State House Update: As Sine Die nears, major issues still on the table


As the General Assembly moves closer to the final day of the 2014 Legislative Session a few key issues remain unresolved, chief among them the state’s Operating Budget.

While both the House and the Senate have passed the state’s $39 billion budget plan, neither has yet passed the other chambers’ version – a mandatory step before the legislation becomes law. A conference committee has been established to help iron out the differences before the session adjourns Sine Die on Monday, April 7th.

Passing a balanced budget for the next fiscal year is the only legislative action that the General Assembly is constitutionally obligated to enact during the 90 day session.

As amended by the House Committee on Appropriations, the FY2015 Operating Budget:

  • Maintains the state’s Rainy Day Fund at 5% of General Fund revenues;
  • Provides enough funding to limit tuition growth to 3% at the state’s colleges and universities;
  • Constrains spending to 3.1%; and
  •  Reduces the structural imbalance by $150 million.

Among the points of contention is a budget amendment passed by the House of Delegates that would allow the state to use eminent domain to seize the property of any film production company that has received more than $10 million in tax credits and terminates operations in the state.

The amendment, drafted by Delegate Bill Frick, is mostly directed towards the makers of the popular Netflix series, “House of Cards,” who threatened to leave the state for its third season if it does not receive additional tax credits. A bill to increase the state’s Film Production Tax Credit was heard in the House Ways and Means committee. The legislation has already passed the Senate.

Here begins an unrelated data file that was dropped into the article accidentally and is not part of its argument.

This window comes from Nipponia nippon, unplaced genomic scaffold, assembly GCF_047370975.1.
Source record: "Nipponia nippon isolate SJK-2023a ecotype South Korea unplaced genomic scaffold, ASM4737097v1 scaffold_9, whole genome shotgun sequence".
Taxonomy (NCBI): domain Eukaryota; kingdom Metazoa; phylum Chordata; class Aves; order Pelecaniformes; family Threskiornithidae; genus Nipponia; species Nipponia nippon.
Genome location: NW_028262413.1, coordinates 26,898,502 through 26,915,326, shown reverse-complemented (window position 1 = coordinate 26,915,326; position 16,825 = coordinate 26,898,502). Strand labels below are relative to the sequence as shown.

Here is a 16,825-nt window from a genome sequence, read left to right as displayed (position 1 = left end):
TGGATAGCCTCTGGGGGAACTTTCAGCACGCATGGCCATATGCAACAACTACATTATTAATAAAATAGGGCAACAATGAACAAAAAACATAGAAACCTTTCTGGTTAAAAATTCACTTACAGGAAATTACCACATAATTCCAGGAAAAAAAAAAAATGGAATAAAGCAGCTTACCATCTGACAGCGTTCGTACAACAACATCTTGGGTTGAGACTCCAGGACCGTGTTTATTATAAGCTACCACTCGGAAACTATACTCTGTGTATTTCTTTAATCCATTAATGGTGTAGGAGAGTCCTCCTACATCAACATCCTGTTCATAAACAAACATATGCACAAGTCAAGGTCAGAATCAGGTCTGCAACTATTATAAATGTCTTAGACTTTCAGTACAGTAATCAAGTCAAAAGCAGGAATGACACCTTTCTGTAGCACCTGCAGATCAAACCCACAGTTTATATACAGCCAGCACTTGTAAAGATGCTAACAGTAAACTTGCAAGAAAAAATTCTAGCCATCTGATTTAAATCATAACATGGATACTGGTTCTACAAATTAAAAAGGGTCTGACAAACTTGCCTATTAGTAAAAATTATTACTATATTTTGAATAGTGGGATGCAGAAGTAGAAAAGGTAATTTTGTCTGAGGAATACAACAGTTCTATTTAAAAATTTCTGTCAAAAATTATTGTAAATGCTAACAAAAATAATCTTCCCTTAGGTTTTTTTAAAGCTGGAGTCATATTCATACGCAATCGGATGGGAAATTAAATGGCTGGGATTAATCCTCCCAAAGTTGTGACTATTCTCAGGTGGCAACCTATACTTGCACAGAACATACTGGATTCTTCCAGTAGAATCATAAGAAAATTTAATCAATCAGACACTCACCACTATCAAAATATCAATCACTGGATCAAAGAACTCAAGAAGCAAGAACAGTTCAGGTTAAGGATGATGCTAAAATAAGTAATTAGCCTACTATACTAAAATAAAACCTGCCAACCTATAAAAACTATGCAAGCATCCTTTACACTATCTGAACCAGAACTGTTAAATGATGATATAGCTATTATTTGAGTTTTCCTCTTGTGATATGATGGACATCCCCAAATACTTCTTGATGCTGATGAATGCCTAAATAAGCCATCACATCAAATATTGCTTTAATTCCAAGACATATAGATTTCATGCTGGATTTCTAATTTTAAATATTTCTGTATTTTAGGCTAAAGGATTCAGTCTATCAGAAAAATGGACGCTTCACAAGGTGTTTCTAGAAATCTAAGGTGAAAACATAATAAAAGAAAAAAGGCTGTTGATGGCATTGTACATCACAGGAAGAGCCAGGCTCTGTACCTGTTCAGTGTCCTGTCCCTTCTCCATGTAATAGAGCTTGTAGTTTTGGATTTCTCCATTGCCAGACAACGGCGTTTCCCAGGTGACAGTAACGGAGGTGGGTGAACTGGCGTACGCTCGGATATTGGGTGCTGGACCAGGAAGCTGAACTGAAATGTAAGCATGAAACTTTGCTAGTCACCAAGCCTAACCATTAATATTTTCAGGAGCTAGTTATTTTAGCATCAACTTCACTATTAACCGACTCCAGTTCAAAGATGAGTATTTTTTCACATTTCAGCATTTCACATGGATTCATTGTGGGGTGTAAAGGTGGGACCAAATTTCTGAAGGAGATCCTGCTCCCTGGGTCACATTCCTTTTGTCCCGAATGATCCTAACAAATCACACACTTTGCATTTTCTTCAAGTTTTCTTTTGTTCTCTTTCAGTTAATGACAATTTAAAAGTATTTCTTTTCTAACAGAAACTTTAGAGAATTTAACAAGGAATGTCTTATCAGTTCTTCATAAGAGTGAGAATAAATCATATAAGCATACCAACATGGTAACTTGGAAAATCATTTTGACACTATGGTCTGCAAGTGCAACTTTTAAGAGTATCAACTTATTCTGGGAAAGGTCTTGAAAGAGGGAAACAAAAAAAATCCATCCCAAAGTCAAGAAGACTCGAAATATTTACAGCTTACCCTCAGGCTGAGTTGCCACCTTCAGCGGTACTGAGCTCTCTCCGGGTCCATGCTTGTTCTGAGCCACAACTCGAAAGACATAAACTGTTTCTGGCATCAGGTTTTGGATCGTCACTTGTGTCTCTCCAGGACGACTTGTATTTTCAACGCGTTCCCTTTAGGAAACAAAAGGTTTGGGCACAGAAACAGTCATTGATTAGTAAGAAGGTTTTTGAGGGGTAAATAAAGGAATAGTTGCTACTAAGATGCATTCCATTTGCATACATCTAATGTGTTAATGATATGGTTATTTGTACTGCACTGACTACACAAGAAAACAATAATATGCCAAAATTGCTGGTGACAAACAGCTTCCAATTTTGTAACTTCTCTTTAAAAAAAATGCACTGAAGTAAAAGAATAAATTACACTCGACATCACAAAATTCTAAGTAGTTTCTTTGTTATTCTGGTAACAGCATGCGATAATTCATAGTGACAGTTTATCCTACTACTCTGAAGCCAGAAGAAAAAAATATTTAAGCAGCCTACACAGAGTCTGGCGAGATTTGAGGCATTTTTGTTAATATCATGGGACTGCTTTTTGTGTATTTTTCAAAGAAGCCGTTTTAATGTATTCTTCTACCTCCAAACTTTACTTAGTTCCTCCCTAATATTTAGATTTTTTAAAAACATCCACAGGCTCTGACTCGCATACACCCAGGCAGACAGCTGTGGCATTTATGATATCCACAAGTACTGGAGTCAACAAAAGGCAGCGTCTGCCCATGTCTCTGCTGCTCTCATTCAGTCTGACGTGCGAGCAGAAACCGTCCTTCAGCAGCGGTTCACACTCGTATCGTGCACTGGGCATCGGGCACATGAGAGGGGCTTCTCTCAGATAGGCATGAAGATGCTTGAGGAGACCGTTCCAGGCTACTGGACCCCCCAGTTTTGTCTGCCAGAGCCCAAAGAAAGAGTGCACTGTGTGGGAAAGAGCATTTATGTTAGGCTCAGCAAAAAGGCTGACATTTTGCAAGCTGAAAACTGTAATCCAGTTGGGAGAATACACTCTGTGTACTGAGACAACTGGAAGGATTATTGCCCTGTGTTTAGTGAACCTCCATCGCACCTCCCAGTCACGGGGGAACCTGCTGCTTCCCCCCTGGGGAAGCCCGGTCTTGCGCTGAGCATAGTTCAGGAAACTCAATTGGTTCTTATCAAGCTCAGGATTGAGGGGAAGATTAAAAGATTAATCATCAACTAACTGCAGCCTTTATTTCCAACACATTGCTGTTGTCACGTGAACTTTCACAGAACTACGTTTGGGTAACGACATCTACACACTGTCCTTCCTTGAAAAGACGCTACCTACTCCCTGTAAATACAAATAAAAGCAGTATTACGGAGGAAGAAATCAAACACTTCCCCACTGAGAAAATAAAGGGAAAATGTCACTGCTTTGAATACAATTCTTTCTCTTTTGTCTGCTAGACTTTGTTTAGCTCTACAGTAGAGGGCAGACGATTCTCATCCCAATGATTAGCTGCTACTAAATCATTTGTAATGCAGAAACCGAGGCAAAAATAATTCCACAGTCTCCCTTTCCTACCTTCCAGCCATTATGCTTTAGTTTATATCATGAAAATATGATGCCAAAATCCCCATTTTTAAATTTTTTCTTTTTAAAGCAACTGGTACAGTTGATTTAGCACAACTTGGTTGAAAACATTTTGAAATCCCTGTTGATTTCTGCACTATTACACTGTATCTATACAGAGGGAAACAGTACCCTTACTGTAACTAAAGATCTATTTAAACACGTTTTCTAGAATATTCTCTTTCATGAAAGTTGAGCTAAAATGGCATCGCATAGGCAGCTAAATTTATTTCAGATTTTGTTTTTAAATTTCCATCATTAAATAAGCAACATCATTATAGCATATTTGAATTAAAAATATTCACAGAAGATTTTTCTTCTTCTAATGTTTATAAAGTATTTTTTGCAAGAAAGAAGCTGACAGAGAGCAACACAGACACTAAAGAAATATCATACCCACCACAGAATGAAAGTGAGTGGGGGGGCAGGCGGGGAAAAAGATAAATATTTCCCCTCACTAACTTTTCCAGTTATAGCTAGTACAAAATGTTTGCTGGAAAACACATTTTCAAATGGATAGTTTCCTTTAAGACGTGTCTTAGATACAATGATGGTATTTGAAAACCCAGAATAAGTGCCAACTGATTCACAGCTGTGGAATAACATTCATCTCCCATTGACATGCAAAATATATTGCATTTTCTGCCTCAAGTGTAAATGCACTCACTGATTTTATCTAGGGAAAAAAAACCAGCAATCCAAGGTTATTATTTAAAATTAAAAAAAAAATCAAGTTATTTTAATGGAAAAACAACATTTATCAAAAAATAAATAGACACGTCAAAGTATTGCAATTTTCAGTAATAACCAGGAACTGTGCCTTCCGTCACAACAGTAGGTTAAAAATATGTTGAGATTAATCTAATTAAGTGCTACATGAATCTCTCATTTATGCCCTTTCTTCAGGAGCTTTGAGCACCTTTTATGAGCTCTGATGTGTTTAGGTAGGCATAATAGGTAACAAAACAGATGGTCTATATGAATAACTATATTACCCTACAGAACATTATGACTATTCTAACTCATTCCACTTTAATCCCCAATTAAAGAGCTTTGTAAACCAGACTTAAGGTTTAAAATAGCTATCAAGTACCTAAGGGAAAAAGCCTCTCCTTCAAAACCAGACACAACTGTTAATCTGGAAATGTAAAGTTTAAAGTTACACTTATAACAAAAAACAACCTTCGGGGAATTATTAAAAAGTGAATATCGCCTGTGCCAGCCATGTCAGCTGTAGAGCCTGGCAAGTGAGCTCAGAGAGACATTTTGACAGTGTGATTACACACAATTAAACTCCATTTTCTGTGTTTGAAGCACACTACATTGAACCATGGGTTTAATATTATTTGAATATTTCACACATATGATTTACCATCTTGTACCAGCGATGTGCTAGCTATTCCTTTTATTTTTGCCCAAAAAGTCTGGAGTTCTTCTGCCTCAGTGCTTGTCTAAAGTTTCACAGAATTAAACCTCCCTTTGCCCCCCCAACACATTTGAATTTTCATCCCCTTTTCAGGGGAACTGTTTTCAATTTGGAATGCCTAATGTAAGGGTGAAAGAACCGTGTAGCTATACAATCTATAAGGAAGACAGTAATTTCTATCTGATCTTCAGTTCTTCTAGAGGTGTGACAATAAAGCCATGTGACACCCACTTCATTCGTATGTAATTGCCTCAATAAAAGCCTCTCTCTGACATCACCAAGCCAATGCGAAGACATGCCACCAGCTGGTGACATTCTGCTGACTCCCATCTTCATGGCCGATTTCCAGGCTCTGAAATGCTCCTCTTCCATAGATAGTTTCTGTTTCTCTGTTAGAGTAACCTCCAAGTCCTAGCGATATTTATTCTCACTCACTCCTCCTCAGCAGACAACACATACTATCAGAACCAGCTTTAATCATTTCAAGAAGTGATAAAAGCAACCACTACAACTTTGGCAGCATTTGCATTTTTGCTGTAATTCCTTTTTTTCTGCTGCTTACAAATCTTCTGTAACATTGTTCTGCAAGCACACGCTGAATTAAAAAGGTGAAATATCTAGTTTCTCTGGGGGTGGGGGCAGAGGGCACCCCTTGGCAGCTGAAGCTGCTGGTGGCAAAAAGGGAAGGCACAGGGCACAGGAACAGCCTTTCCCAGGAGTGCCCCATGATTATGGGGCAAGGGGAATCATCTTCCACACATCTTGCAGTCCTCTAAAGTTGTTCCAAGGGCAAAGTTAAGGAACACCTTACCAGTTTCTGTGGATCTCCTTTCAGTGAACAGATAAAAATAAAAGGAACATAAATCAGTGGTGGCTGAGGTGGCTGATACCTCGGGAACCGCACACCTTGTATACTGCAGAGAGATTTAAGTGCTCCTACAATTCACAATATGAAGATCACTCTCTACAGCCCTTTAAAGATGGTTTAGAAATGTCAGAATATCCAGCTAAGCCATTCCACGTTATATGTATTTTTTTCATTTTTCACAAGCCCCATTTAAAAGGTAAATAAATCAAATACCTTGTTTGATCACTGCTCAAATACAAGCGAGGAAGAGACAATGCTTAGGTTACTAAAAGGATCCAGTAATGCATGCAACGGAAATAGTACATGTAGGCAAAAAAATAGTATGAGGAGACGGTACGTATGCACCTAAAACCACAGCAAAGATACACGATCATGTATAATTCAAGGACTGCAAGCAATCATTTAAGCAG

Another issue still being debated is the Governor’s minimum wage proposal. The House of Delegates heavily amended the bill, and yesterday the Senate Finance Committee added additional amendments including a longer phase-in period to achieve the $10.10 an hour level. The amended version that has emerged from the Senate committee includes:

  • A phased-in increase to $10.10 per hour beginning with an increase to $8 by January 1, 2015, $8.25 on July 1, 2015; $8.75 on July 1, 2016, $9.25 on July 1, 2017, and $10.10 on July 1, 2018.
  • No automatic increased linked to the rate of inflation were included.
  • Wages for tipped workers are set at $3.63 identical to the proposal passed by the House of Delegates.

Senate Finance Committee Chairman Senator Thomas Middleton had insisted that if the state’s minimum wage is increased, that the reimbursements for employees who care for developmentally disabled people should be increased as well to keep pace with their current levels.  The state currently reimburses those caregivers at 36% above the minimum wage. Under the approved bill, those caregivers will see flat percentage raises of roughly 2% in 2015 and annual increases of 3.5% in 2016-2018.

As the phased-in period appears to be the most significant difference between the House and Senate version (pending additional amendments from the floor of the Senate), it is very likely that a compromise will be reached and a minimum wage bill will be enacted.

We will continue to monitor the budget and other pertinent issues during these final days of the legislative session and will provide updates as necessary. With the session ending on Monday, no State House Update will be published until the dust settles on Sine Die. We will strive to provide you with an oversight of the 2014 General Assembly session immediately after the session ends as practicable.

As always, if you have any questions or concerns, please feel free to contact me.

Best wishes,

Donald C. Fry
GBC President & CEO

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